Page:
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Camp TALK Teaches Communication Skills To Campers

August 2, 2014

Staff Photo/Janice Barniak: Campers paint zoo animals at Camp TALK by the Lake.

CELINA — Wright State University Lake Campus hosted Camp TALK by the Lake this week, teaching communication to nine special education students who connect with others sharing similar challenges.

On Friday, students wrapped up those experiences, and said goodbye to new friends, ready to enter the school year more prepared for bonding with students and teachers. The day offered more speech therapy in one day than the students would receive in school in a week, broken up by fun activities.

They kicked off the mornings with group speech and language therapy, rotate to science and nature classes, arts and crafts, then sports before swimming. They learn to follow a recipe by making snacks every day, and their games encourage gross motor skills.

The camp employs certified teachers for sports, arts and nature, along with three licensed speech pathologists. It was Kristen Hopf’s second year working at the camp. Each day had a different animal theme, with insects, ocean, wild, zoo and domesticated animals. While students have varying abilities, the friendships are part of the work of the camp, because many of the students have difficulty with social skills, Hopf said.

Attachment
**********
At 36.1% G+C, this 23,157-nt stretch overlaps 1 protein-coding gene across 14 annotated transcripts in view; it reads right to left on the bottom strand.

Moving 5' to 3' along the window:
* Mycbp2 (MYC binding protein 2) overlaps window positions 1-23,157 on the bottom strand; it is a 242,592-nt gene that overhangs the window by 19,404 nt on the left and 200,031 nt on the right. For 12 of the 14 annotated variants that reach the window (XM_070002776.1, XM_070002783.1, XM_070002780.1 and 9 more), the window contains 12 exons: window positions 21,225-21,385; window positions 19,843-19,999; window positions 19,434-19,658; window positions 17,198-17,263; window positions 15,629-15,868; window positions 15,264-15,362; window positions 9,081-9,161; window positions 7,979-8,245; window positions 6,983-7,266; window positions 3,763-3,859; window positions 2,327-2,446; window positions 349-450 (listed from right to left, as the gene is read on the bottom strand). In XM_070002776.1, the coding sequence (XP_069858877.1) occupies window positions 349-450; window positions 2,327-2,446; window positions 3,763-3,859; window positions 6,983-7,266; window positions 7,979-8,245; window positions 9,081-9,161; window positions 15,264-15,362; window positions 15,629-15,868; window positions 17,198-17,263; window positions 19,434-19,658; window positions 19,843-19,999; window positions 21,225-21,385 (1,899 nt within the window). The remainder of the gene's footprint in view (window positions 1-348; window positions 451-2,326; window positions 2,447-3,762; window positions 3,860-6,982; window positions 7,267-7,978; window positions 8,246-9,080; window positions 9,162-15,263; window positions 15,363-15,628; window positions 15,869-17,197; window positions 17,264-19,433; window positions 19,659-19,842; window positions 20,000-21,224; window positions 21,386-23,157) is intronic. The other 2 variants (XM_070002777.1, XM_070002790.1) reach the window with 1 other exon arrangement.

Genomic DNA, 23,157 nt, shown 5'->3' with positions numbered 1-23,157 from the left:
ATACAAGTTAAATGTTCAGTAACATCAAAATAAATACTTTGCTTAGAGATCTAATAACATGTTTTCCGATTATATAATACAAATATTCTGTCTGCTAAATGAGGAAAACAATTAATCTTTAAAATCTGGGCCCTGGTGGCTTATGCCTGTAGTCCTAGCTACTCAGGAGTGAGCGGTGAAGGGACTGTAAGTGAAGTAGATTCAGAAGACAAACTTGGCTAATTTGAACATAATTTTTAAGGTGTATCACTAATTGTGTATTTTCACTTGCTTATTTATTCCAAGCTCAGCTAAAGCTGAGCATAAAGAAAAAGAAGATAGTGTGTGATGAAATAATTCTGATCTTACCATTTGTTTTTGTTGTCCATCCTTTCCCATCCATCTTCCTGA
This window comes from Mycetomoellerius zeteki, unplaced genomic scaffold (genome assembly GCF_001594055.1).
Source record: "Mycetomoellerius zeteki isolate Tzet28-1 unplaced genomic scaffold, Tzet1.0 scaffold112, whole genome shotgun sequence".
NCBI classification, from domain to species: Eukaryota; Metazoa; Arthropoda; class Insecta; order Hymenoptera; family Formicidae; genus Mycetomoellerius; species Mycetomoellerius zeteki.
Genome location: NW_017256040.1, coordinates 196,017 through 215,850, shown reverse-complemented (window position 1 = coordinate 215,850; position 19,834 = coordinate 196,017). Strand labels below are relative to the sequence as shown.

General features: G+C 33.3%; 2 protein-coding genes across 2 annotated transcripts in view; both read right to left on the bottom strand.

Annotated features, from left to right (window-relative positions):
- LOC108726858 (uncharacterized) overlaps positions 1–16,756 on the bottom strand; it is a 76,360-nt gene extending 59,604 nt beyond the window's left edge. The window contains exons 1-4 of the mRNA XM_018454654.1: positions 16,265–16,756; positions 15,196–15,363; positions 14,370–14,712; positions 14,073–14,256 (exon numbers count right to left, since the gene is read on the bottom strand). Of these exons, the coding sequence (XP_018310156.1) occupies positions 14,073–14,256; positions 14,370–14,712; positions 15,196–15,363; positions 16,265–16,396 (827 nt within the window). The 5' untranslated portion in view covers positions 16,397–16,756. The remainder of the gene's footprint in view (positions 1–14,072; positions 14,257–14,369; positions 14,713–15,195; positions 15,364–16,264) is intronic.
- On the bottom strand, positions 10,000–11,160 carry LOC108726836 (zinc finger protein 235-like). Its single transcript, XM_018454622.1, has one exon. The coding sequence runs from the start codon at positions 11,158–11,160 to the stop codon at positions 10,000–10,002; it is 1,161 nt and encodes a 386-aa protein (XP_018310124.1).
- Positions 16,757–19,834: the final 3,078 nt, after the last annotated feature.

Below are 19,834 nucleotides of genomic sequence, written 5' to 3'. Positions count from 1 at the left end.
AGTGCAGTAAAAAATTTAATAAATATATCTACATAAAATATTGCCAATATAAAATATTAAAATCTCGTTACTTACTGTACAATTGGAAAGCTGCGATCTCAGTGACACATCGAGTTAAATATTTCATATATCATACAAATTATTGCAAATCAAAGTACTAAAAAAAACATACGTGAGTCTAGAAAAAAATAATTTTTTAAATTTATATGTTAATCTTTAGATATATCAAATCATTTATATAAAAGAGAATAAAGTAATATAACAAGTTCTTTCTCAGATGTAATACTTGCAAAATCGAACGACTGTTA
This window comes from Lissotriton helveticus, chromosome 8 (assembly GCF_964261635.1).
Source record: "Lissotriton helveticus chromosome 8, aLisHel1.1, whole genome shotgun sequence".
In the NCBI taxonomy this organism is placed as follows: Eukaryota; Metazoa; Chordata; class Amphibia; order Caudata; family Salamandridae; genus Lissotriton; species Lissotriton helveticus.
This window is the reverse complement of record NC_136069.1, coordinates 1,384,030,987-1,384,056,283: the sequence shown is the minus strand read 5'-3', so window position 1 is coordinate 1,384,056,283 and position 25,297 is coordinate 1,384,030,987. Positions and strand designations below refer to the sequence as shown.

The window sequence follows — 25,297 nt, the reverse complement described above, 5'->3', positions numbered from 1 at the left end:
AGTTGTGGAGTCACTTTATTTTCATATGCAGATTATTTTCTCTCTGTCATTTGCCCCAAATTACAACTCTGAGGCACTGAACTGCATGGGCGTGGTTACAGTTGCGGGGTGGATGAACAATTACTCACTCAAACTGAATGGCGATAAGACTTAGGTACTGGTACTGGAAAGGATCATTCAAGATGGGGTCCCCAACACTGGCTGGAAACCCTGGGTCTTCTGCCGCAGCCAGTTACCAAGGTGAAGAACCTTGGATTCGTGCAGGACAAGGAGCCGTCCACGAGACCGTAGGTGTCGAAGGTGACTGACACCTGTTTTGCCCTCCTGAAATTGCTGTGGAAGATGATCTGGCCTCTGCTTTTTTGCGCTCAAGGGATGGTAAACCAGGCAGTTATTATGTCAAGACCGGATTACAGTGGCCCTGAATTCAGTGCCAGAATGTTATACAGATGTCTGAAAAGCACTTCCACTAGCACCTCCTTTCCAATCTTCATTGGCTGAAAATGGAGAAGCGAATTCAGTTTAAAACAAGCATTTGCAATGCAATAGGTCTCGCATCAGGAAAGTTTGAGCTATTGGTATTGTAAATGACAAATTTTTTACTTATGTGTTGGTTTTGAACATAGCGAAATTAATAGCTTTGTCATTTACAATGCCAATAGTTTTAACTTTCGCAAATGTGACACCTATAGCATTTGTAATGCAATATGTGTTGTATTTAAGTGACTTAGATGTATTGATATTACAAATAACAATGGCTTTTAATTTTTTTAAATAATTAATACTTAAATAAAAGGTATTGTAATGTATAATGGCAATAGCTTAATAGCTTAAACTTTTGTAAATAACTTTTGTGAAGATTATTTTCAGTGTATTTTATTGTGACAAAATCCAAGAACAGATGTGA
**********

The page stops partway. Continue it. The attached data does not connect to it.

Also working the camp were Wright State University Lake Campus education students, who can work the camp as part of their volunteer hours. Hopf said while they only need approximately two days to fulfill the requirements, many of them have stayed on all week, which has been good for the students.

“It’s a great opportunity to gain experience, and see some of the same needs they would find in their classroom,” she said. Camp Director Molly Hay has overseen the behind-the-scenes efforts since January to raise funds from community members, set aside the days, reserve rooms, organize talent, and get the individualized education programs for each student to the teachers. The IEPs include the students’ goals for next year and gave the teachers a head start on connecting with the students.

“Last year went so incredibly smooth, it was almost alarming,” Hopf said. The only difference this year was the camp shortened the day by an hour.

“It’s a busy day packed full of activities,” Hopf said. “By the end of the day the teachers and students are exhausted. But come the next morning they’re excited to do it again.”

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